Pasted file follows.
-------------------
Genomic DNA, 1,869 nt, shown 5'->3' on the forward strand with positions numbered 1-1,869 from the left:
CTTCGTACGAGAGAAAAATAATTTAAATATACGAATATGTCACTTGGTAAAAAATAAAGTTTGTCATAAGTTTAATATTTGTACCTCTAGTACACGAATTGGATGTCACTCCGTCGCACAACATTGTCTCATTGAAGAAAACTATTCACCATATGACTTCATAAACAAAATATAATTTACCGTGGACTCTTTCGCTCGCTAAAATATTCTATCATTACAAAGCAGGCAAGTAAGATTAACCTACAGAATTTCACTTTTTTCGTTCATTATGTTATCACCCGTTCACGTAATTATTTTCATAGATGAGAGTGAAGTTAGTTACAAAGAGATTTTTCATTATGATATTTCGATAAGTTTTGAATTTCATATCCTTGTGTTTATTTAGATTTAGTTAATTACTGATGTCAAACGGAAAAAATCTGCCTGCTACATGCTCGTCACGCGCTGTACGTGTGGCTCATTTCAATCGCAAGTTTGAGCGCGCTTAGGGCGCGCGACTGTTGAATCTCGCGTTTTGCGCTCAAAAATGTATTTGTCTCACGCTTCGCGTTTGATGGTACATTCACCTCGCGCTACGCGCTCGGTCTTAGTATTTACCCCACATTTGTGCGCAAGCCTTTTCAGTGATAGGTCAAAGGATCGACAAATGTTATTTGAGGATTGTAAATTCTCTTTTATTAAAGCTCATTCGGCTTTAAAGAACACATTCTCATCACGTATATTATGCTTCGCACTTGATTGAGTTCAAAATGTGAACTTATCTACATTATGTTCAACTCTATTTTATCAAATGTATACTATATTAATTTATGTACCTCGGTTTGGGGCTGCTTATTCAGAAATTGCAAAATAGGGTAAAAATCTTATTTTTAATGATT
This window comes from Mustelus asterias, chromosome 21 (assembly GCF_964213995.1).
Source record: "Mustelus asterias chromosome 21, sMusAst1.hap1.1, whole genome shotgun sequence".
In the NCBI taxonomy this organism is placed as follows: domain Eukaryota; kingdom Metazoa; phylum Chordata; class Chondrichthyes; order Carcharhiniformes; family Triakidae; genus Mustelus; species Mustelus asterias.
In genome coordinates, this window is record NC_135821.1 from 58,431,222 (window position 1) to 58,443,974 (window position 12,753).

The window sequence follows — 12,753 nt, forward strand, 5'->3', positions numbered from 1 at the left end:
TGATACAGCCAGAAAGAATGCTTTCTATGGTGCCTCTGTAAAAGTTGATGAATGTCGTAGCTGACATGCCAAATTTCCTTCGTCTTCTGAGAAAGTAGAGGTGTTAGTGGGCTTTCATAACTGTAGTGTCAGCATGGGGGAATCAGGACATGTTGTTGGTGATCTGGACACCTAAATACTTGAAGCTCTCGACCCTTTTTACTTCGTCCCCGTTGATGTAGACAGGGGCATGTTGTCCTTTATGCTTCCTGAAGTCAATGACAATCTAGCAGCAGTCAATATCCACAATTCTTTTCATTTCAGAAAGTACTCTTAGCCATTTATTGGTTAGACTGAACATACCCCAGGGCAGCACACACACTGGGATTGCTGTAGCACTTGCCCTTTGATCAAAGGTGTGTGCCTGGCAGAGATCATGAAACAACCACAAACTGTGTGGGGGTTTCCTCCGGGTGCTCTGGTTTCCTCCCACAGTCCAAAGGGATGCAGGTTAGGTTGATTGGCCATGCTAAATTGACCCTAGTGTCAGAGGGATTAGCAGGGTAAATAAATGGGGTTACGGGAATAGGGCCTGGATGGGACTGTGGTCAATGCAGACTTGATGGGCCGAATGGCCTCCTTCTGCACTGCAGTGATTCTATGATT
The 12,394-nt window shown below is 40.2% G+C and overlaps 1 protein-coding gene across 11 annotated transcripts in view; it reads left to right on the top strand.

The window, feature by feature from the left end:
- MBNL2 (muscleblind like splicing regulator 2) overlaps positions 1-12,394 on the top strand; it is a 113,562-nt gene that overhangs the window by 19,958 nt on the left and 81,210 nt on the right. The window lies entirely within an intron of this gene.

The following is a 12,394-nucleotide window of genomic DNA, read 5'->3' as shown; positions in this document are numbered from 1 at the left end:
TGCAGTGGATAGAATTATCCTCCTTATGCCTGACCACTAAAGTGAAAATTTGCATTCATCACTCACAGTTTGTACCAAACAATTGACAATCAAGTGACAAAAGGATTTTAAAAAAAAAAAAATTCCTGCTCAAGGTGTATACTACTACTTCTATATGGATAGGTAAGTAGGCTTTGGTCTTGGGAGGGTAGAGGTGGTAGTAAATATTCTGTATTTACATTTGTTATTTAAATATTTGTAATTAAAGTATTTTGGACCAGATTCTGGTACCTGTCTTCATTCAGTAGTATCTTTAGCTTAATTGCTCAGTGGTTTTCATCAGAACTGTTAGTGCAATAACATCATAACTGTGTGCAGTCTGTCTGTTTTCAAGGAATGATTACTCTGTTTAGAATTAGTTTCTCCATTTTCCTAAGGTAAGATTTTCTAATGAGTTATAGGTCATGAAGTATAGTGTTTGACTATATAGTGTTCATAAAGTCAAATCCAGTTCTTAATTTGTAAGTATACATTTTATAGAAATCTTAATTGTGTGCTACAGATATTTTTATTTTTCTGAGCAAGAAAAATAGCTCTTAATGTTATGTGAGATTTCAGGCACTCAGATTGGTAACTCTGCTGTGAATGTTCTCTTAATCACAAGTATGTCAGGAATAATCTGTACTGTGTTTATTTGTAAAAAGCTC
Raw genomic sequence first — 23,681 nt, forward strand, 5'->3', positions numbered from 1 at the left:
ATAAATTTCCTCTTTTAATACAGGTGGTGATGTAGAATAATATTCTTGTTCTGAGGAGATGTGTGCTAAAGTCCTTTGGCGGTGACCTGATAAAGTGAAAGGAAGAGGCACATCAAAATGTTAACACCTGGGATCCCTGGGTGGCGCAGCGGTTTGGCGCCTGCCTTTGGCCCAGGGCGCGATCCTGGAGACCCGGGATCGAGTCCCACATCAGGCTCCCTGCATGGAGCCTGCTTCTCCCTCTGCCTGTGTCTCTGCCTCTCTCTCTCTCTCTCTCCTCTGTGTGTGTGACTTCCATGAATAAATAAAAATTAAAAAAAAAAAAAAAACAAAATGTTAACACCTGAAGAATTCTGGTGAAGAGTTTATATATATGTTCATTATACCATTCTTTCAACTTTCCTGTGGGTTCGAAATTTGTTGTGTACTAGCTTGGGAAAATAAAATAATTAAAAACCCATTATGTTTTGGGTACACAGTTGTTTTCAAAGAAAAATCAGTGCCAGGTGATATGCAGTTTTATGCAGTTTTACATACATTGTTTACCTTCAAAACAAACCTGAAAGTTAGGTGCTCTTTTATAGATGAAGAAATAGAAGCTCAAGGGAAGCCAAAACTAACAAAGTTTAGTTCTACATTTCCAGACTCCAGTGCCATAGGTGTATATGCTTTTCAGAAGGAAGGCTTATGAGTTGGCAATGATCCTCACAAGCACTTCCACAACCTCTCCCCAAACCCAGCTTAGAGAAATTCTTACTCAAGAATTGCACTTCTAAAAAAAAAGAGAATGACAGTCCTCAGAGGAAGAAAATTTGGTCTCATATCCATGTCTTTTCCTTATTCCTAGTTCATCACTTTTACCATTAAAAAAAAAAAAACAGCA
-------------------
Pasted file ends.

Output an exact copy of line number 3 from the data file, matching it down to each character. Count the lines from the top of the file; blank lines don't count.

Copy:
This window comes from Mustelus asterias, chromosome 21 (assembly GCF_964213995.1).